COVID-19 can harm the brain in some cases: study

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                                                                        by E.j. Mundell, Healthday Reporter                                                                                                                    

COVID-19 can harm the brain in some cases

(HealthDay) – The woman worked in the airline industry and was in her late 50s. She arrived at the Henry Ford healthcare system in Detroit with a cough, fever and mental confusion that had occurred in the previous three days.

                                                                            

Un test d'écouvillonnage nasal a montré qu'elle était infectée par le nouveau coronavirus. Et alors que les médecins tentaient de découvrir la cause de son «état mental altéré», les scanners cérébraux ont révélé une encéphalopathie - un gonflement dans certaines régions du cerveau - ainsi que de petites zones de mort des cellules cérébrales.

It is a relatively rare condition in adults and potentially fatal, according to a team led by radiologist Henry Ford, Dr. Brent Griffith.

” While [COVID-19] of patients with generally fever, shortness of breath and cough, neurological manifestations have been reported, although to a much lesser extent, “wrote the woman’s doctors in the April 2 issue of the journal. Radiology.

Their diagnosis: “Acute necrotizing hemorrhagic encephalopathy associated with COVID-19, a rare encephalopathy that has been associated with other viral infections. “

It is believed that the brain can be damaged by a viral infection whenever a patient’s immune system over-reacts to the virus. This overactive immune system triggers a “cytokine storm” – an overproduction of immune cells and their activating compounds, called cytokines.

In the case of the Detroit woman, an “intracranial” cytokine storm is believed to have occurred. This led to a break in the blood-brain barrier that normally protected the brain.

In an interview with the New york times, Dr. Elissa Fory, neurologist at Henry Ford, said that the rapid progression of women’s disease “may indicate that the virus can invade the brain directly in rare circumstances”. She added that the woman remains in critical condition in the hospital.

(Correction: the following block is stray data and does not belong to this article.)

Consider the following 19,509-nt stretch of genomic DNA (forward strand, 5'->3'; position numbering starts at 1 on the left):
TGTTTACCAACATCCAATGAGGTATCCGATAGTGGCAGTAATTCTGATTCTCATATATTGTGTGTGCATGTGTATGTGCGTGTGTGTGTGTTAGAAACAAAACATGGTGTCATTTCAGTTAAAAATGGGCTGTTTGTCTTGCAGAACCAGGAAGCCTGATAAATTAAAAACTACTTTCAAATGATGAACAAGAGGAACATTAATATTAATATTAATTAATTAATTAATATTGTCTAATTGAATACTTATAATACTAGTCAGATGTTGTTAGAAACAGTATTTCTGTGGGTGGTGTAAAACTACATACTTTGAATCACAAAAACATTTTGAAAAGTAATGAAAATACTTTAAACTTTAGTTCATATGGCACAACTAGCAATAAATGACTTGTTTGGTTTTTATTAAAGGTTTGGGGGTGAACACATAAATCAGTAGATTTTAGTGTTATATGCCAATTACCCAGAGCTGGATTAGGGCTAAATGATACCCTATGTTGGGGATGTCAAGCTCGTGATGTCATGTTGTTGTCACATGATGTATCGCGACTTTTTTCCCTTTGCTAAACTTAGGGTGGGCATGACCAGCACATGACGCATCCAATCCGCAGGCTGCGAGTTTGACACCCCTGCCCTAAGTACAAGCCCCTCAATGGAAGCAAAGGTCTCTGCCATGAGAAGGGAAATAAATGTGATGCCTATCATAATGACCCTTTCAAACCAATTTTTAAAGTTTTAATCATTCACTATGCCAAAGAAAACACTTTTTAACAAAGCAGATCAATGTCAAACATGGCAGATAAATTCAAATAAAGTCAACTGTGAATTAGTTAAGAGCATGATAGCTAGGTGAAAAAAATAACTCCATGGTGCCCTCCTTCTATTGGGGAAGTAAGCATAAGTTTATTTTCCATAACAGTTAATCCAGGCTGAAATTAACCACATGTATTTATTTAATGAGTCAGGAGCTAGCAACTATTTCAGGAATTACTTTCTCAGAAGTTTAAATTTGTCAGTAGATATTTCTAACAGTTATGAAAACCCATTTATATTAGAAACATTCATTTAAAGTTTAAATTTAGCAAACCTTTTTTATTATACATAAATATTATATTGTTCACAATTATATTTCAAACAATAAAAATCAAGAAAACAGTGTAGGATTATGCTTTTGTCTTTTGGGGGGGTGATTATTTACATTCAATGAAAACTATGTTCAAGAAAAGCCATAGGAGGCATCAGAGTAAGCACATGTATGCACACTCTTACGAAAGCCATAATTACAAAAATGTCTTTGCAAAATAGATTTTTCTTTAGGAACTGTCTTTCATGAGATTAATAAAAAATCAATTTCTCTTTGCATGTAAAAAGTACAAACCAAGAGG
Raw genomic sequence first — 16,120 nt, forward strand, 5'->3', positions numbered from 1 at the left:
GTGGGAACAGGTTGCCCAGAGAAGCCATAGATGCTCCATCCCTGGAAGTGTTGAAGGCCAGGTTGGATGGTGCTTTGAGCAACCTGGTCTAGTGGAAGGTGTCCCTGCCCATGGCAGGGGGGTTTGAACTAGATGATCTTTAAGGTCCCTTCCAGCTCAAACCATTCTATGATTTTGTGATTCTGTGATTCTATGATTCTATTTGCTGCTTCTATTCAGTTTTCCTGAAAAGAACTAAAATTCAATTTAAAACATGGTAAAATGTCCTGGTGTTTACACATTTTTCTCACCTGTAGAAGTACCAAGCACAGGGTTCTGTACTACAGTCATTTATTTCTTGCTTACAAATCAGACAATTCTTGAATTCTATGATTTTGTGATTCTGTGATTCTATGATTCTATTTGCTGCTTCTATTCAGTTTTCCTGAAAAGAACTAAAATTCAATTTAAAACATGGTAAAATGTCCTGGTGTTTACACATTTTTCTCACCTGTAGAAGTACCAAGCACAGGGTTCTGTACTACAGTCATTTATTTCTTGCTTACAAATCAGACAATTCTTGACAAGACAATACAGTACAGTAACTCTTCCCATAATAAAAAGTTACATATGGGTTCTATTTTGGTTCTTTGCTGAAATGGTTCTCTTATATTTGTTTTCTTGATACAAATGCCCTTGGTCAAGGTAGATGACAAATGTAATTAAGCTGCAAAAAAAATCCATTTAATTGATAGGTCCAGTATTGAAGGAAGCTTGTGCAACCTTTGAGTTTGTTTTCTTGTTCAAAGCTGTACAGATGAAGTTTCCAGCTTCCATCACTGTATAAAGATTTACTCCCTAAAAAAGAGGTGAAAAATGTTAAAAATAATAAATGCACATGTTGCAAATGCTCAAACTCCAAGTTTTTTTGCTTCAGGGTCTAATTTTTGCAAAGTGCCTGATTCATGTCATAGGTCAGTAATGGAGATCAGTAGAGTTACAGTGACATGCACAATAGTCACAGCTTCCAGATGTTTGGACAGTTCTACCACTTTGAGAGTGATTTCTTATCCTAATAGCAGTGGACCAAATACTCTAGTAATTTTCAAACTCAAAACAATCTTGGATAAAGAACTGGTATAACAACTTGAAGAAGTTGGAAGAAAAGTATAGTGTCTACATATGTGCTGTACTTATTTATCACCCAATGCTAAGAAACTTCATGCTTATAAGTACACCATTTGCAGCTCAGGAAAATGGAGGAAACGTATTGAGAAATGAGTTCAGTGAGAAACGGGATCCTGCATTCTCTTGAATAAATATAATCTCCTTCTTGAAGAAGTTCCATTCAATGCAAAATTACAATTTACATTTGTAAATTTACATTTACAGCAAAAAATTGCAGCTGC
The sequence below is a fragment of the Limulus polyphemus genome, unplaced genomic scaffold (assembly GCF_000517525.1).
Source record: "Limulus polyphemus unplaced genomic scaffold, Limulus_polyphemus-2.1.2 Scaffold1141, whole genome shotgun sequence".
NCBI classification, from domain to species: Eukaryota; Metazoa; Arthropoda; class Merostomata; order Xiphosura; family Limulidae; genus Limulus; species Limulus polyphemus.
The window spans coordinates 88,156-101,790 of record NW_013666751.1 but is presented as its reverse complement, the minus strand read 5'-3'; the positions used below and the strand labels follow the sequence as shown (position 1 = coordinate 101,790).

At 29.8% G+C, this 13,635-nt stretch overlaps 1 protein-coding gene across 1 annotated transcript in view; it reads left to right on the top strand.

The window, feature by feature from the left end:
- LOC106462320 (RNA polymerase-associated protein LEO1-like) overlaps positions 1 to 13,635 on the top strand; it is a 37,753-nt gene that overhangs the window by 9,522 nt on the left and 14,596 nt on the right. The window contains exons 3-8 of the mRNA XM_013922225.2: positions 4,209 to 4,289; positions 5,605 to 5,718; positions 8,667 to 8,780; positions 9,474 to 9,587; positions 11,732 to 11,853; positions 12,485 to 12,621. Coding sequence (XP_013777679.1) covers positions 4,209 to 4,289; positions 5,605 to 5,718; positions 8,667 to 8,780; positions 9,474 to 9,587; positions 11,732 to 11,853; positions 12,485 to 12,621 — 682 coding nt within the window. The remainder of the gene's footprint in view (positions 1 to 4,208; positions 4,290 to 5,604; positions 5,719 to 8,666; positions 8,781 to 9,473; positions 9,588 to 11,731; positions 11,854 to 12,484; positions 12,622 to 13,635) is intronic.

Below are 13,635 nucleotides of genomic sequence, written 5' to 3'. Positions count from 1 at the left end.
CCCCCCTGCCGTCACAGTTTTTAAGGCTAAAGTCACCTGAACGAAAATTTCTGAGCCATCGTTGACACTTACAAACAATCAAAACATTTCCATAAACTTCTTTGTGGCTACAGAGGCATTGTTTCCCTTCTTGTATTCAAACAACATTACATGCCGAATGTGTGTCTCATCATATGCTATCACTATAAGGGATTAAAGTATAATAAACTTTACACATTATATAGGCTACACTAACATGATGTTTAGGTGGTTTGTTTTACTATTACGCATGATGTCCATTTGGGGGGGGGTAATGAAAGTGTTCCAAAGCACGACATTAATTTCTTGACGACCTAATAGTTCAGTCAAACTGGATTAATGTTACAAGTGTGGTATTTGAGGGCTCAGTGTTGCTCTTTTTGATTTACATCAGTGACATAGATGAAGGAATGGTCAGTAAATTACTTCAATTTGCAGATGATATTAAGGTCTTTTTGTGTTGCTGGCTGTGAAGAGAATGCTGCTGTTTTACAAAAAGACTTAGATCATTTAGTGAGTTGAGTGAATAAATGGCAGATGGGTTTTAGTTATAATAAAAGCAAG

Dr. Anthony Geraci directs neuromuscular medicine at Northwell Health in Great Neck, N.Y. Reading the case of the woman, he said that the theory of the cytosine storm seems to be correct.

“Cytokines are chemicals that, among other functions, can cause small blood vessels to leak, which can cause small bleeds in many organs, including the brain. “Said Geraci.

Unfortunately, “there is no specific treatment currently,” he added, “and most experts agree that drugs to suppress the immune response could cause more harm than good, so the care of support for these patients is currently the only known treatment. “

The case of the Detroit woman is not unique – a large minority of COVID-19 patients present to hospitals with confusion, seizures and other signs of brain impairment, researchers say.

For example, in early March, a 74-year-old man in Boca Raton was brought to a hospital emergency room by family members. He was unable to speak and his arms and legs were fidgeting in what appeared to be a crisis. The man, who also suffered from Parkinson’s disease and chronic lung disease, was subsequently tested positive for COVID-19.

A report on the case was published online March 21 by neurologist Dr. Asia Filatov of Florida Atlantic University in Boca Raton.

According to Time, numerous other cases of COVID-19 patients with neurological symptoms – seizures, confusion and signs of encephalitis – have been reported in Italy and elsewhere.

In fact, Dr. Alessandro Padovani, from the University of Brescia in Italy, opened a special NeuroCovid unit to treat these types of patients, the Time reported.

Dr. Sherry H-Y. Chou is a neurologist at the University of Pittsburgh School of Medicine. She is also leading a research team studying the neurological effects of COVID-19.

“We absolutely must have a fact-finding mission, or else we fly blind,” Chou told the Time. “There is no brain fan. If the lungs are broken, we can put the patient on a ventilator and hope he recovers. We don’t have that luxury with the brain. “

But Dr. Robert Stevens, a neurologist at the Johns Hopkins School of Medicine in Baltimore, pointed out that neurological complications are rare for patients infected with the new coronavirus.

“Most people are alert and alert and seem neurologically normal,” he said. Time. As to why the brain can sometimes be affected, he said, “We are still at the very beginning, and we don’t really know for sure.”

He said it could be something as simple as impaired respiratory function by reducing the flow of oxygen to the brain. This “can have a significant impact on brain function and lead to states of confusion and lethargy,” said Stevens.

Neurological symptoms appear to be more common as COVID-19 becomes more severe, experts have noted. In fact, the United States Centers for Disease Control and Prevention currently lists “new confusion or an inability to wake up” as a warning sign that anyone who is sick should seek medical attention immediately.


                                    
J'ai reçu un diagnostic de COVID-19. À quoi dois-je m'attendre?

Plus d'information: Les Centers for Disease Control and Prevention des États-Unis en ont plus sur le nouveau coronavirus.

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COVID-19 can harm the brain in some cases: study (2020, April 2)
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